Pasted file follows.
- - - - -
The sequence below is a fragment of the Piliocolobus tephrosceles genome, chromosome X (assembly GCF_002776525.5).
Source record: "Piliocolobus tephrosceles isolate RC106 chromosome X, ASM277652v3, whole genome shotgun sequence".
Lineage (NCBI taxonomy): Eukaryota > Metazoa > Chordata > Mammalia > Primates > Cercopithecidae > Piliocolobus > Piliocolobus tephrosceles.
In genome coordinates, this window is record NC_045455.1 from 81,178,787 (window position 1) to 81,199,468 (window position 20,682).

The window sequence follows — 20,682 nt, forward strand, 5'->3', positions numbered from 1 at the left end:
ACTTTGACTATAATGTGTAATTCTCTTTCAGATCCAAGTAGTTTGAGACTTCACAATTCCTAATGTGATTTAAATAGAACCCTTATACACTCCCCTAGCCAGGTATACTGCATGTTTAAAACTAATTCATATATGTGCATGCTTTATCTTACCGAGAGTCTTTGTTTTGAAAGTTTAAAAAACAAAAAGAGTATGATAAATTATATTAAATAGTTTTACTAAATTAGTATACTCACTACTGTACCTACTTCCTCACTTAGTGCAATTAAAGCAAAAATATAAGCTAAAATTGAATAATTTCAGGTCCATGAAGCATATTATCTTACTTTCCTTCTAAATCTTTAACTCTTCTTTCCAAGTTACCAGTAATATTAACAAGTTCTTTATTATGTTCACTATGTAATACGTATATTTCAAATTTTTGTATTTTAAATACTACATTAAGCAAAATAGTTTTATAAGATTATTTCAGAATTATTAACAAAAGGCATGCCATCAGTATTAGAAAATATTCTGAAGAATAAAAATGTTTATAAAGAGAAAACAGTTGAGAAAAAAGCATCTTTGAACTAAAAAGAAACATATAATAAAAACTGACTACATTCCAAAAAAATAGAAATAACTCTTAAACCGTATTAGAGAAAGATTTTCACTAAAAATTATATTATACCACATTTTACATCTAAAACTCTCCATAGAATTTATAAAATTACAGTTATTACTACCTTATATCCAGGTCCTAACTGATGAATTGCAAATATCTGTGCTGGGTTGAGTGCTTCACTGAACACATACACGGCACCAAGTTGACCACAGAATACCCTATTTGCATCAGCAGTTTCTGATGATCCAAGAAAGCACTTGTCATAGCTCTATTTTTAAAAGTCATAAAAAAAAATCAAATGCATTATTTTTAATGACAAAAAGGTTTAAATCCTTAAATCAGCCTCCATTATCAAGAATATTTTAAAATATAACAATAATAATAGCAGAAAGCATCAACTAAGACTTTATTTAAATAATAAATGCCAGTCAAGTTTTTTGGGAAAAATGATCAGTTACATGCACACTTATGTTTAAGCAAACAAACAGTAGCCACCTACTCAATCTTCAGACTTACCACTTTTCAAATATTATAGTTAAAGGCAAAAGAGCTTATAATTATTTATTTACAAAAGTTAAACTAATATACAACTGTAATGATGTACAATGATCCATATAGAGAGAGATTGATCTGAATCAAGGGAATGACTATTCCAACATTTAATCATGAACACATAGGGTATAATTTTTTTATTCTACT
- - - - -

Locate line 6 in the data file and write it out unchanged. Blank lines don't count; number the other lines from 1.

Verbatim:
ACTTTGACTATAATGTGTAATTCTCTTTCAGATCCAAGTAGTTTGAGACTTCACAATTCCTAATGTGATTTAAATAGAACCCTTATACACTCCCCTAGCCAGGTATACTGCATGTTTAAAACTAATTCATATATGTGCATGCTTTATCTTACCGAGAGTCTTTGTTTTGAAAGTTTAAAAAACAAAAAGAGTATGATAAATTATATTAAATAGTTTTACTAAATTAGTATACTCACTACTGTACCTACTTCCTCACTTAGTGCAATTAAAGCAAAAATATAAGCTAAAATTGAATAATTTCAGGTCCATGAAGCATATTATCTTACTTTCCTTCTAAATCTTTAACTCTTCTTTCCAAGTTACCAGTAATATTAACAAGTTCTTTATTATGTTCACTATGTAATACGTATATTTCAAATTTTTGTATTTTAAATACTACATTAAGCAAAATAGTTTTATAAGATTATTTCAGAATTATTAACAAAAGGCATGCCATCAGTATTAGAAAATATTCTGAAGAATAAAAATGTTTATAAAGAGAAAACAGTTGAGAAAAAAGCATCTTTGAACTAAAAAGAAACATATAATAAAAACTGACTACATTCCAAAAAAATAGAAATAACTCTTAAACCGTATTAGAGAAAGATTTTCACTAAAAATTATATTATACCACATTTTACATCTAAAACTCTCCATAGAATTTATAAAATTACAGTTATTACTACCTTATATCCAGGTCCTAACTGATGAATTGCAAATATCTGTGCTGGGTTGAGTGCTTCACTGAACACATACACGGCACCAAGTTGACCACAGAATACCCTATTTGCATCAGCAGTTTCTGATGATCCAAGAAAGCACTTGTCATAGCTCTATTTTTAAAAGTCATAAAAAAAAATCAAATGCATTATTTTTAATGACAAAAAGGTTTAAATCCTTAAATCAGCCTCCATTATCAAGAATATTTTAAAATATAACAATAATAATAGCAGAAAGCATCAACTAAGACTTTATTTAAATAATAAATGCCAGTCAAGTTTTTTGGGAAAAATGATCAGTTACATGCACACTTATGTTTAAGCAAACAAACAGTAGCCACCTACTCAATCTTCAGACTTACCACTTTTCAAATATTATAGTTAAAGGCAAAAGAGCTTATAATTATTTATTTACAAAAGTTAAACTAATATACAACTGTAATGATGTACAATGATCCATATAGAGAGAGATTGATCTGAATCAAGGGAATGACTATTCCAACATTTAATCATGAACACATAGGGTATAATTTTTTTATTCTACT